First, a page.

Right now there is an explosion of public interest in artificial intelligence, or AI for short.
This was sparked by the mass availability of two artificial intelligence generators, both developed by the Microsoft-backed company OpenAI.
Entering a few specifications into Dall-E will generate an image of your choice. ChatGPT will produce a written piece of prose that can be mostly used on a given topic, tailored to the instructions of the receipts.
Google is working on its ChatGPT alternative called Bard. There is also a program called Jukebox that creates “new” songs.
Not surprisingly, all this artificial intelligence has panicked some graphic designers, writers and musicians who fear they’re on the brink of being made redundant by machines that can do what they do better, faster and cheaper.
AI will certainly cause a major shift in the workplace, since printing meant unemployment for many scribes, cars almost made for horse-drawn carriages, and calculators replaced counting houses.
There is no evidence today that computers armed with artificial intelligence will trick or replace our species unless we ask them to.
AI is not true intelligence. He doesn’t think creatively for himself. He may never do it. It is limited by being “artificial” in both the senses of “made by human beings rather than occurring naturally” and being “false or bogus”, a mere substitute for the real thing, such as plastic flowers.
AI programs run into problems
The old computer data adage – GIGO, Garbage In Garbage Out – still holds true. Image and prose generators are only as good as the instructions they receive from humans and the source material, created by humans, which they assemble at electronic speed, much faster than we can.
AI programs cannot think for themselves and are already in trouble because of the imperfect thoughts of the human sources they draw from.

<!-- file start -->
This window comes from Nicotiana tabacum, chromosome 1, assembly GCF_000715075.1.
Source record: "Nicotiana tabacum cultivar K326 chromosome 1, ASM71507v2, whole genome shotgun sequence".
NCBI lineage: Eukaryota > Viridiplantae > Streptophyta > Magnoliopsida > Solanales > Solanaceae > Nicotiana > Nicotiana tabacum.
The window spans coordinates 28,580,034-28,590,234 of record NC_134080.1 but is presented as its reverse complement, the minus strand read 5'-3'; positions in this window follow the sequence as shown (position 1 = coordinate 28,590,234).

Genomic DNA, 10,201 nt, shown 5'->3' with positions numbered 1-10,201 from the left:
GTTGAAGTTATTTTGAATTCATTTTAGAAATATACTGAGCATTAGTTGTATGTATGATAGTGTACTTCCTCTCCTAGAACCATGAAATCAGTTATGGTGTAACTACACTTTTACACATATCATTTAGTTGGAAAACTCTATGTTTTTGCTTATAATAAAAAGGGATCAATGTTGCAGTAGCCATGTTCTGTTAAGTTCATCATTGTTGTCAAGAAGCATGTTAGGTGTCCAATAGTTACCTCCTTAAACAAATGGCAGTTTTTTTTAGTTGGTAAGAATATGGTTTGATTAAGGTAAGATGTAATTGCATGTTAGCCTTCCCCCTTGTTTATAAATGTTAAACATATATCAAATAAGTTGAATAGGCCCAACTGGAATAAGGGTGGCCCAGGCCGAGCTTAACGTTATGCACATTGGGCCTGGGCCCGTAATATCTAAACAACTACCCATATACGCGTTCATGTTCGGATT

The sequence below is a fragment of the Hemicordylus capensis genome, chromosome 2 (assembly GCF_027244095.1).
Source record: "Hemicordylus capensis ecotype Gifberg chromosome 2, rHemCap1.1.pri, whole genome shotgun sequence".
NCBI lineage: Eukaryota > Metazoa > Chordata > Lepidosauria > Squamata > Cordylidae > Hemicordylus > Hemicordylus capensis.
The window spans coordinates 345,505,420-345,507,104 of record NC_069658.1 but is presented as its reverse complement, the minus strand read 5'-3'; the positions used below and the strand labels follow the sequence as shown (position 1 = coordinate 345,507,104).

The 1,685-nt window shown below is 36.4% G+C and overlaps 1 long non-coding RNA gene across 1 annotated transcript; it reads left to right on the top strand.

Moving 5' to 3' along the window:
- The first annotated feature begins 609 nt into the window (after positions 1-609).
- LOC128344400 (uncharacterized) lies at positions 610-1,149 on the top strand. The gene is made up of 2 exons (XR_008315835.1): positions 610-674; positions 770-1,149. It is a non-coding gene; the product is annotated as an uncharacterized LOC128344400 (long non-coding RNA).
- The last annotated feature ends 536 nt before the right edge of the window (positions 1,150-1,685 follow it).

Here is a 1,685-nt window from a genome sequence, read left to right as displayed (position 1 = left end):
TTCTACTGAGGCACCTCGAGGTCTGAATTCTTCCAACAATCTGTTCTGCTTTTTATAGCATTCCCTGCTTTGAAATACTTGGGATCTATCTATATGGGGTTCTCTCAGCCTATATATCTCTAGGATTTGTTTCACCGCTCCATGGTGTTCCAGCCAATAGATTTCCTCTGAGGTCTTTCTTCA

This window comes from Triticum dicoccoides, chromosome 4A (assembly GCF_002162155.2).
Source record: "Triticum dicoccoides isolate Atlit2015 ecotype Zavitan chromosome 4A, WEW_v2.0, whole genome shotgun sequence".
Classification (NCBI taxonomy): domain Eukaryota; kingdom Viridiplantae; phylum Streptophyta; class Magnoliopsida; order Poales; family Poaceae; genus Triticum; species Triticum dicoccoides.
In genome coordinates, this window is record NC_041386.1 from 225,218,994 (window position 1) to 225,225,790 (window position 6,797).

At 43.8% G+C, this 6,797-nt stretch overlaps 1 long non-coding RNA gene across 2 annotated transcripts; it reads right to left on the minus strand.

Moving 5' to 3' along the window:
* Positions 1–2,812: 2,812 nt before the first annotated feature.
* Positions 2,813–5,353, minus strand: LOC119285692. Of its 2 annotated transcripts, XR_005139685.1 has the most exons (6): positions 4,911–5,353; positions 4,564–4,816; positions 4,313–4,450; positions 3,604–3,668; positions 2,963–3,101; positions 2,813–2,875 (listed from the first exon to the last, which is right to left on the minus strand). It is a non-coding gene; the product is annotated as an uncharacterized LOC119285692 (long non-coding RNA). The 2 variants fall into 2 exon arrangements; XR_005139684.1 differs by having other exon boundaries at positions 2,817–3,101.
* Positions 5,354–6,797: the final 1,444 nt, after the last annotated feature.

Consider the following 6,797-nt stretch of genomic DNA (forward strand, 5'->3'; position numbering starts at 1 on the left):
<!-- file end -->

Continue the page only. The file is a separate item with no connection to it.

Alphabet, the parent company of Google, has just suspended the launch of Bard after a test run. It repeated what many people believe, wrongly, that NASA’s James Webb Telescope was used to take the first pictures of planets beyond the solar system.
In 2016, Microsoft hastily shut down Tay, a chatbot on Twitter, after it started posting sexist and racist messages. Now where could he have gotten these ideas?
Meta, the owner of Facebook, was embarrassed when his Blenderbot sighed along with many doom-scrollers retrieving “after I deleted Facebook my life was so much better”.
Some fear or hope that ChatGPT could end homework because teachers wouldn’t be able to tell if students had cheated using AI. Proctored written exams would soon put an end to this.
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It turns out that AI is a mediocre student
Besides, schoolwork occupies relatively basic rungs on the ladder of learning.
In university and graduate school, AI turns out to be a mediocre student. Tested at the Minnesota Law School scored a low grade of C+. The B grade at Wharton Business School was slightly better, but still hovers around average.
Mildly concerned, newspaper columnist Hugo Rifkind asked ChatGPT to write an article on a given topic in his style. To his relief the first attempt was illiterate and unused.
He then identified some quotes and jokes to include. Based on this additional input, the second effort was competent, but nowhere near the standard of his own work or worthy of appearing in the Times.